WOLFGANG AMADEUS MOZART Ave Verum Corpus
Originally intended to be sung by a small-town choir, Mozart’s Ave Verum Corpus is a beautiful but accessible piece, which Bridget Mermikides has arranged for classical guitar.
Bridget Mermikides arranges and transcribes for guitar, a stunning work from perhaps the all-time genius of classical composition.
In this instalment we adapt for the guitar a work by the archetypal musical genius, Wolfgang Amadeus Mozart (1756-1791). Space does not permit an adequate account of Mozart’s musical skill and staggering productivity. Suffice it to say that his career, which started aged five and despite constant money and health issues and having six children, by his final year at the ripe young age of 35 he had produced over 600 works. These included 41 symphonies, over 40 concertos (for piano, violin and horn), 26 string quartets and over 20 operas and works for stage. It’s quite hard to contemplate this work rate, let alone considering that each one is a work of exquisite skill and many of them genre-defining and expanding masterpieces.
Here we look at one of his shortest works, written in Baden on 17 June 1791 just a few months before his untimely death. By this point his technical and expressive mastery had long been established, and this motet (a general term stemming from the 13th century for a choral work with often sacred words) manages in just 46 bars to evoke serene beauty and deep expression. Ave Verum Corpus (K618 – his 618th work under the Köchel cataloguing system) uses a 14thcentury hymn as the text and was written for Anton Stoll, a friend of Mozart who helped his wife Constanze (pregnant with their sixth child at the time) and it is believed that the piece was written as a type of informal repayment. Stoll was the Baden Bei Wien Parish musical coordinator and used the work to celebrate the feast of Corpus Christi.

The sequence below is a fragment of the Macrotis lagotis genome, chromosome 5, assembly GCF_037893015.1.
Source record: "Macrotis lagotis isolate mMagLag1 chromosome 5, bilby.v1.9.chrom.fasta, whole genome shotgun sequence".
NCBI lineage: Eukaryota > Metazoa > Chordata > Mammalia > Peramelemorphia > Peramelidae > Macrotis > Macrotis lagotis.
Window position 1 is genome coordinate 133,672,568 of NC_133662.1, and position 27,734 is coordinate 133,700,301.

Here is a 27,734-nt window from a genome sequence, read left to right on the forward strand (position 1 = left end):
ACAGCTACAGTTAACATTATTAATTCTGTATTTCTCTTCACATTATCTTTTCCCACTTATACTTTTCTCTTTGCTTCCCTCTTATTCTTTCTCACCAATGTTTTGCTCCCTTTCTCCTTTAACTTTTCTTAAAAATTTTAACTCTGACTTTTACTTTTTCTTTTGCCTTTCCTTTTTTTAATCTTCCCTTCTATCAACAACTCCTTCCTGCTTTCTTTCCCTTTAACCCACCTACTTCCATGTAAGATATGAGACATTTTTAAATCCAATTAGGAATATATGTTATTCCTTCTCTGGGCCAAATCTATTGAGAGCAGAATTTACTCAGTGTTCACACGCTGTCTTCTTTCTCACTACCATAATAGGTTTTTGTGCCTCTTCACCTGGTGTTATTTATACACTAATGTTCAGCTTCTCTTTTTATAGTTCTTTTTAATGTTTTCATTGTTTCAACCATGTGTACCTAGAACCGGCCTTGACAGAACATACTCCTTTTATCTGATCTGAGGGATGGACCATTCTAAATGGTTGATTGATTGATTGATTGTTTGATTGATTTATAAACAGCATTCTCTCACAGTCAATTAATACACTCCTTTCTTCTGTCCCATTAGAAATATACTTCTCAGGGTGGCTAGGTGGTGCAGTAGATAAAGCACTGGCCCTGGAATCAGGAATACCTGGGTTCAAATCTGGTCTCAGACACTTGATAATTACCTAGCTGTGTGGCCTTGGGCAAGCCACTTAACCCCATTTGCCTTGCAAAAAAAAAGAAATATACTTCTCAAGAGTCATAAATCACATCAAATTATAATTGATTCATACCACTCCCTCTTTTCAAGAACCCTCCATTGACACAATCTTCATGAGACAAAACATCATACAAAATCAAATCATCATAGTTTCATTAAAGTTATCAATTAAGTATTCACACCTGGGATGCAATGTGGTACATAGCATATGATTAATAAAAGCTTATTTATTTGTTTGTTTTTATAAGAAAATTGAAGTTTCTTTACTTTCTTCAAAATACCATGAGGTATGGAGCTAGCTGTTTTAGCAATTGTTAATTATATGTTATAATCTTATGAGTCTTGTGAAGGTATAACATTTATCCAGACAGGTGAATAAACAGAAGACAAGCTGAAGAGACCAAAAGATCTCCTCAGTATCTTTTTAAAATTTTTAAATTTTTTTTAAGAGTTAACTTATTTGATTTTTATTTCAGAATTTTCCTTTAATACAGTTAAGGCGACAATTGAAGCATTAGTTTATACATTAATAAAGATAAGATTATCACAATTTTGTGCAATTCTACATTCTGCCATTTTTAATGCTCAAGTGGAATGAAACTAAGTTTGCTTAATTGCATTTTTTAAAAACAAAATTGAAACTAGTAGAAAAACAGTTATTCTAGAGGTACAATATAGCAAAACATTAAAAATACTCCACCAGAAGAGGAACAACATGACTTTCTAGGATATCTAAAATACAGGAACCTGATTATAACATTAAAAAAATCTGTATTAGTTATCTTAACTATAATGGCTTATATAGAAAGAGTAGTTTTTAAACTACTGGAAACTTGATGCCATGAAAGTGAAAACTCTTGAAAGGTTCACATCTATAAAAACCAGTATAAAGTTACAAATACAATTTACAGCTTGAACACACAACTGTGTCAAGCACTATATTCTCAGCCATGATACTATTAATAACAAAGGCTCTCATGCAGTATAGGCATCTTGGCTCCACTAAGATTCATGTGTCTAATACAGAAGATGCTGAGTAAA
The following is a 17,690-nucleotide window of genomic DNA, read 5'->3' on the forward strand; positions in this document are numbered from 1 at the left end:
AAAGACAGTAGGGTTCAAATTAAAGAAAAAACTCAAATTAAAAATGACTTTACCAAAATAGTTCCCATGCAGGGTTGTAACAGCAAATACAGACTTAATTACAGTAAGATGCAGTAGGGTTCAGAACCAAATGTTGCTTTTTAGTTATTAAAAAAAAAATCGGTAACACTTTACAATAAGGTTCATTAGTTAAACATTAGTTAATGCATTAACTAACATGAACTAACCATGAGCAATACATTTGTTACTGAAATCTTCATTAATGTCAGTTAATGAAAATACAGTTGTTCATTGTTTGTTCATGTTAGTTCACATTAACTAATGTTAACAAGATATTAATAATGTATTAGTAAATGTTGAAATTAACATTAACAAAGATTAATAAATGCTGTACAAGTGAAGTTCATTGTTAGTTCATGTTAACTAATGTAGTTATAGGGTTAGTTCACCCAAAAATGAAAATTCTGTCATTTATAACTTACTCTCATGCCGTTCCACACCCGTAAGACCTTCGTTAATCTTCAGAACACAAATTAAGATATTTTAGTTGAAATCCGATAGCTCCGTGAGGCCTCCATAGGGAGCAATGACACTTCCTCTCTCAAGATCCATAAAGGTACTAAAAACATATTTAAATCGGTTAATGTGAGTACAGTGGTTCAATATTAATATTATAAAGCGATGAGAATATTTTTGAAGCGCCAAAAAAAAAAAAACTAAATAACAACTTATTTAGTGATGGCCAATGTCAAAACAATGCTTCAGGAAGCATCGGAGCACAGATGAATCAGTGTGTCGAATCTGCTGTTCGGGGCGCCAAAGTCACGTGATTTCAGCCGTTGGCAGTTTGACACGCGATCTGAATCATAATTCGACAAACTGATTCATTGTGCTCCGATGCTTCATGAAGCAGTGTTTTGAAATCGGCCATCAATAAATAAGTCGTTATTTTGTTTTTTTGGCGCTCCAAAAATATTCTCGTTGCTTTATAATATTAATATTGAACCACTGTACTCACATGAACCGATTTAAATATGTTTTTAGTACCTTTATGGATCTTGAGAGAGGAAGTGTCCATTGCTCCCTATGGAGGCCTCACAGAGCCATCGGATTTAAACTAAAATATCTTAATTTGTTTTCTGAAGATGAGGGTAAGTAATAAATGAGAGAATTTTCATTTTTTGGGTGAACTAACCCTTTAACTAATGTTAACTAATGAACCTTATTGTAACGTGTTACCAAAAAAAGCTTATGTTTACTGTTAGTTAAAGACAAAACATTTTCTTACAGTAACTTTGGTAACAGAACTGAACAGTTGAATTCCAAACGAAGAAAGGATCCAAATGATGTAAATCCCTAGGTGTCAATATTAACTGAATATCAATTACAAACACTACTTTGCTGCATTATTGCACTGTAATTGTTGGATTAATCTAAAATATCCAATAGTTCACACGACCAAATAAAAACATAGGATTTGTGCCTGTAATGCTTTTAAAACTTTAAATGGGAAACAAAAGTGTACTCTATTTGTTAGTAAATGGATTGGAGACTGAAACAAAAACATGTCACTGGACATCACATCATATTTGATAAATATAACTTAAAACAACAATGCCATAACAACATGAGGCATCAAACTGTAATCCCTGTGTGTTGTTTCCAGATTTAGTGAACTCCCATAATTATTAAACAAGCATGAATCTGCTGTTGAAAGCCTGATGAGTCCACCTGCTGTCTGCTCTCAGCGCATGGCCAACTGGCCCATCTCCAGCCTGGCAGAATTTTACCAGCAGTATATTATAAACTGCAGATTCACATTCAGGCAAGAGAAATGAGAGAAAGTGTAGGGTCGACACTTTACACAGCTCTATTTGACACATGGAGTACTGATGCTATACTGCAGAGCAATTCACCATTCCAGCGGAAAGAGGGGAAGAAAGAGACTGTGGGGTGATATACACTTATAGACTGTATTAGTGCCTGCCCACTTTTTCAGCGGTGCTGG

The text and general texture borrows much from the Renaissance motet, but there’s a succinctness in the melody and harmony, which is both original and progressive for the time. Originally scored for SATB choir, strings and organ, but such is the directness of the composition that virtually the entire melodic and harmonic content can be translated to the guitar (although I’ve transposed the original key of D to A to better use the guitar’s range). The simplicity of the work is perhaps due to Mozart’s awareness that this was to be performed by a choir of a small town which shows that, far from being in an ‘ivory tower’ he was a pragmatic composer, writing works to be heard not just on the score.
The main challenge here is not the tempo (which is serenely adagio and sotto voce: ‘subdued’) but to keep the melody legato like a sung voice while maintaining a suitable balance between it and the supporting chords. There are also numerous diads (double-stops and generally in 3rds) that require frettinghand fluency and an evenness of tone to make effective. This is a great arrangement to learn as it’s a perfect ‘miniature’ piece for performance and quiet consolation, and one of the technically easier pieces in our series. It is, however, by no means rudimentary musically - it has the surface of simplicity but a depth of sophistication – the so called ‘second simplicity’. Or, as the Austrian pianist Artur Schnabel so eloquently puts it, it is: “too simple for children, and too difficult for adults”. Enjoy!
there’s suCCinCtness in both the Melody And hArMony thAt MAkes it progressiVe And originAl for its tiMe
Mozart: composed over 600 works in his all-too-brief 35-year lifespan